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E-Cigarettes May Soon Be Regulated Like The Old School Kind

The New York Times reports today that electronic cigarettes moved a step closer to being regulated like mainstream tobacco products after a federal appellate court unanimously upheld an injunction against the FDA's attempt to ban them or more strictly regulate them. Meanwhile, what in blazes are Snus? Oh, "spit-free tobacco pouches". Blecccch.


EU Proposes An End To Branded Cigarettes

The European Union is proposing a full-scale ban on branded cigarettes, which would force tobacco companies across the continent to sell their products in generic, plain packaging. Under the new rules, packs would carry nothing more than a health warning and the name of the brand, both in a standardized format with a specified typeface. Cigarette advertising was outlawed across Europe in 2003. If enacted, the ban would kick another leg out from under tobacco companies' already wobbly brand visibility. Public health initiative or police state tactic?Hmm, that's a tough one. Free marketers would argue that as long as a product is legal, promotion is at the discretion of the corporation. Recovering smokers (and perhaps young people who have not yet fallen victim to the addictive powers of smoking) might counter: Out of sight, out of mind, thank you.

Walk A Mile For A Camel?

Or just be a scene-maker in Williamsburg, the presumed center of cool in Brooklyn? Well, in a deeply cynical move on the part of RJ Reynolds, the cigarette brand that sports a four-legged mammal with a hump on his back will come in a special, er, hipster package this December (slyly getting in under the wire of the new packaging regulations soon to be enforced by the federal government). Camel Blue will be customized with scenes of Williamsburg behind Joe himself and a curiously counter-intuitive "Be Free" online campaign. It's hard to say which stylish iconoclast is going to fall for this transparent marketing ploy, but who imagined that a mediocre cup of coffee, with a big green logo and a $4.00 price tag, would catch on either?


Study: CT scans reduce lung cancer deaths by 20% compared with X-rays

Screening former or current smokers with high-tech scans can significantly cut deaths from lung cancer, according to a long-awaited federal study released Thursday.

The study of more than 53,000 middle-aged and elderly people who either once smoked or currently smoke heavily found there were 20 percent fewer deaths among those who underwent annual screening with a scanning procedure known as a low-dose helical computed tomography (CT) compared with those who got standard chest X-rays.

The findings were so striking that the National Cancer Institute, which helped sponsor the study, halted the National Lung Screening Trial early after a panel of experts notified officials about the clear results of an interim analysis.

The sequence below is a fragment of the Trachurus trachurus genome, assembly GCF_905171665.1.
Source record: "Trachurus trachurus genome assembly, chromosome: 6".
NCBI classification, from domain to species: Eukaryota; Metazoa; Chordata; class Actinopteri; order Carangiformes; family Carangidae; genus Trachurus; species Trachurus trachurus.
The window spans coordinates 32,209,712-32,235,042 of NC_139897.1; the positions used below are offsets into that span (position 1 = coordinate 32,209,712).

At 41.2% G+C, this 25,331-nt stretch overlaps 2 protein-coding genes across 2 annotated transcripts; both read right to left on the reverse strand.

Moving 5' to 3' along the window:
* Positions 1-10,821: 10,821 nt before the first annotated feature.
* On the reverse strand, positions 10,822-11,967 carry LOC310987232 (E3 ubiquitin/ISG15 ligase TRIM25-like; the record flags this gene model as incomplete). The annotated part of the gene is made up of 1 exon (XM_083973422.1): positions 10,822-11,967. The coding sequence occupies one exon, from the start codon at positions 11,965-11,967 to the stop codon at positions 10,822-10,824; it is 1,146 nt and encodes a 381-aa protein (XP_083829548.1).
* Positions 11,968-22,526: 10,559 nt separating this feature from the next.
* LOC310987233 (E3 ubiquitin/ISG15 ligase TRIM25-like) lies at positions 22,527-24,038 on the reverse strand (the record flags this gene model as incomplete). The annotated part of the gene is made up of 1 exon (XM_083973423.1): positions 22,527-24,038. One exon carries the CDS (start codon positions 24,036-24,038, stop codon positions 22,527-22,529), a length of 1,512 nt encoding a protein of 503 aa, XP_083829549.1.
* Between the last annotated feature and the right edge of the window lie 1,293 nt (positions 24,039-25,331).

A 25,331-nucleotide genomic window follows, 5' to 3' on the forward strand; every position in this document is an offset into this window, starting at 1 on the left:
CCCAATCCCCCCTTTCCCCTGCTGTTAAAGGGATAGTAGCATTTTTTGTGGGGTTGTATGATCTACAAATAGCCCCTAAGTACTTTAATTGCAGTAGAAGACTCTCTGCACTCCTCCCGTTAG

"Lung cancer is the leading cause of cancer mortality in the U.S. and throughout the world, so a validated approach that can reduce lung cancer mortality by even 20 percent has the potential to spare very significant numbers of people from the ravages of this disease," said NCI Director Harold Varmus.

Lung cancer strikes more than 196,000 Americans each year and kills more than 159,000, accounting for nearly one-third of all cancer deaths. Although significant advances have been made in reducing deaths from other leading cancers, such as breast and colon cancer, lung cancer has remain stubbornly resistent. The new finding marks the first good news about the disease in decades. There are an estimated 91.5 million current and former smokers in the United States, all of whom are at increased risk for lung cancer.

"This is the first time that we have seen clear evidence of a significant reduction in lung cancer mortality with a screening test in a randomized controlled trial," said Christine Berg, who led the study for the National Cancer Institute.

Read the full story in The Washington Post.


No, I Can't

What's harder to quit than heroin? Yes, the mantle of political power and, in some cases, cowboy love. But what else? Smoking. In February, President Obama had his annual physical and was given a clean bill of health, but for two blots on the chart. Obama, 48, continues to struggle to stop his 30-year smoking habit and needs to modify his diet to control his cholesterol, said Dr. Jeffrey Kuhlman, a Navy captain who led the medical team that performed Obama’s physical. Nobody knows how much Obama is smoking. But last June, at a White House news conference, he shed a little light on the subject. “Have I fallen off the wagon sometimes? Yes,” Obama said to reporters. “Am I a daily smoker, a constant smoker? No.” Of course, that was before the tumbling approval ratings, the tea parties, and the pressures of November 2nd bearing down on him. Stress is a trigger for relapse, after all. His campaign slogan, Yes, We Can, implied strength in numbers, but as any recovering smoker knows, the struggle to refrain from lighting up is a lonely one.